“That’s a very simple answer as to why God saved her then,” Rudolph said.

“She was a woman of amazing faith, and often told us that surviving the Titanic sinking was a great, wonderful miracle but nothing compared to being saved by the Lord Jesus Christ. That was the true blessing she always used to say.”

After the rescue, Anna and many of the other survivors were brought to New York and, after treatment in a local hospital, was given money and clothing and put on a train to Ashtabula, Ohio to work at her brother’s store. Along the way, Rudolph related, people, finding out she was a passenger aboard to doomed ship, greeted her and wished her the best.

It was quite overwhelming to the tiny teenager who barely spoke a word of English. Upon her arrival, however, she never even worked at the grocery, instead meeting her husband (also a Finn) and marrying him within the year.

Ethel was born in 1923, the middle child of seven.

“My mother saw just about everything that night,” Rudolph said. “The panic, the bravery, the cowardice, the pathetic shrieks of the dying, woman and children being saved, the lights of the ship going out and — finally — the Titanic going down for the last time. She lived through all of that, but certainly did not dwell on it her entire life.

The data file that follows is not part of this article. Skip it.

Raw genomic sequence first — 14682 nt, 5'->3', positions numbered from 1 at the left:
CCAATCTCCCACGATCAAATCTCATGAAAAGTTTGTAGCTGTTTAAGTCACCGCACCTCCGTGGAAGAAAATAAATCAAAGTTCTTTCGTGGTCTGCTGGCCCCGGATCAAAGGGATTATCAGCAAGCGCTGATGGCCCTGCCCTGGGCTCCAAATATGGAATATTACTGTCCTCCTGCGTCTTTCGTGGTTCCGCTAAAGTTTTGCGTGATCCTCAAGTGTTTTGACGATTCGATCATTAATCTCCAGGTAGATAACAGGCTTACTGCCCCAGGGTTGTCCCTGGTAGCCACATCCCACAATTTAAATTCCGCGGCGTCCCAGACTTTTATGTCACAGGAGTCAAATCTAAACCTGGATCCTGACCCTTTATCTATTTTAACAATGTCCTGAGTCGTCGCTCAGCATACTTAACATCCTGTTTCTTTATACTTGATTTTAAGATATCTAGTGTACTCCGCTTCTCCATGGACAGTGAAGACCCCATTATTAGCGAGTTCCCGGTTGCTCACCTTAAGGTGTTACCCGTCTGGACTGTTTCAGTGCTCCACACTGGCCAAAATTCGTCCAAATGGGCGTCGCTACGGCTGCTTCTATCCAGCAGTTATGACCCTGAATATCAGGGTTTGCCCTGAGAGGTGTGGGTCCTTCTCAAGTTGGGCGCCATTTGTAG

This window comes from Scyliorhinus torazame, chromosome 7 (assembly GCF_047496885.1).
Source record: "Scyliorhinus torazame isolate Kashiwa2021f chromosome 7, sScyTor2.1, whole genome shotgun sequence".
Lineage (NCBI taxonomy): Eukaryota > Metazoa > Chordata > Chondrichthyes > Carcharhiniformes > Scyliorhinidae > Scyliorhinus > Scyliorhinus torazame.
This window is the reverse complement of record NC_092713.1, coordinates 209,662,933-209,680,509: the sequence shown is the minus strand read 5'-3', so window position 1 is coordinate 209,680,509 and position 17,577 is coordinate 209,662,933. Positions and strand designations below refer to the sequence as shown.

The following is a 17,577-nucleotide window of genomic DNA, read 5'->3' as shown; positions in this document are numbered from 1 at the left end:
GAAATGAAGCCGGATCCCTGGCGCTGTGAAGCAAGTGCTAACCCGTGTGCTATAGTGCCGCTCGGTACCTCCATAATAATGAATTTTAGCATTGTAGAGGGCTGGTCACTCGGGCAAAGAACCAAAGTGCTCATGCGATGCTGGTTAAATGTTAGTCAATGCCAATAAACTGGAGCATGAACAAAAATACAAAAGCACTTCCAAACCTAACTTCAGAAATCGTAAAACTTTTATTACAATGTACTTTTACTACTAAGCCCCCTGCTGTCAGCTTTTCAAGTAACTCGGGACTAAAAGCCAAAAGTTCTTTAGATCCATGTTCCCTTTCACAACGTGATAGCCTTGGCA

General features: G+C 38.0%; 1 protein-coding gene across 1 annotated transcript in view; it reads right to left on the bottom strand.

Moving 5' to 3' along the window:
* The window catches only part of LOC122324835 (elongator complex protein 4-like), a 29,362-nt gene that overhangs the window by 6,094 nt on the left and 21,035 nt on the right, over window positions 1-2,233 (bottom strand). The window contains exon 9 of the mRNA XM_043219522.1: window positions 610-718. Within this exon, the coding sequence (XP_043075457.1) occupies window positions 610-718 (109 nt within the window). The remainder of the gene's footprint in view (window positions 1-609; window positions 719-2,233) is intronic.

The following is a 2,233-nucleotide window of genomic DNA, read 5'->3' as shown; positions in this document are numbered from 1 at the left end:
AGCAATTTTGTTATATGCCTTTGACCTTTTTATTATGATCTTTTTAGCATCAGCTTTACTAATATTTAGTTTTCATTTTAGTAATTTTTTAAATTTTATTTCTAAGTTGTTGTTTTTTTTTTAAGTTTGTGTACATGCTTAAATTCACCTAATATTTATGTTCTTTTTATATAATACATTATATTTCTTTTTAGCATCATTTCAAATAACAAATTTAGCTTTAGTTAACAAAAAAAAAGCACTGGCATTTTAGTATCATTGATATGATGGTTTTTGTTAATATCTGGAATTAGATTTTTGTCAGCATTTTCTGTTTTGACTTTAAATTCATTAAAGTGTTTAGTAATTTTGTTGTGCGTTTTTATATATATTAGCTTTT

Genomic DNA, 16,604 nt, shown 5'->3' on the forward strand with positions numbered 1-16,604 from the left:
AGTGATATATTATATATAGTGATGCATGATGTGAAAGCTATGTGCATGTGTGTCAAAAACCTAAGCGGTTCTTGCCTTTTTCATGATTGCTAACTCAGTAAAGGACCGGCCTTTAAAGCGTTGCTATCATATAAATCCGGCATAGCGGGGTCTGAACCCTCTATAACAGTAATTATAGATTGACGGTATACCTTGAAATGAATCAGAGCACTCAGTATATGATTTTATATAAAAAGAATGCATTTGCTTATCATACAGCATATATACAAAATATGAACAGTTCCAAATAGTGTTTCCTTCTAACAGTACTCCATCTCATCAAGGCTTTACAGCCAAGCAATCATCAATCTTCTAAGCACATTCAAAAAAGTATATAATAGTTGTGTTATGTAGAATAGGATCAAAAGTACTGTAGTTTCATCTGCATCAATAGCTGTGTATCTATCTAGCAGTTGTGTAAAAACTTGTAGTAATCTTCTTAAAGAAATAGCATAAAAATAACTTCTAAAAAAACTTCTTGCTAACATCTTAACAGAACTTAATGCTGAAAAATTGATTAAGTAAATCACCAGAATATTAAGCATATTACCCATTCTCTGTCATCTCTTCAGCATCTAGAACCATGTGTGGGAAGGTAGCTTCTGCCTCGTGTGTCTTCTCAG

“It’s something that happened, just like her marriage, the birth of her children, the deaths of members of her family and so on. She was very calm during the disaster and remained so her entire life.”

As for Rudolph’s tour of the Titanic exhibit, she was often deep in thought and sometimes overwhelmed with emotion. “I have been close to this event for many years because of my mother (even being a consultant on the 1997 Academy Award-winning film, “Titanic”), but this is the first time that I have seen so many papers and documents and artifacts of the sinking,” she said.

“These dishes and suitcases and clothing and papers and personal effects are so amazingly preserved and just looking at them can bring tears to my eyes.

“It was truly one of the most wonderful and difficult experiences I have ever gone through. Looking at the third-class cabin was especially emotional, since that would have been the accommodations my mother would have stayed in.”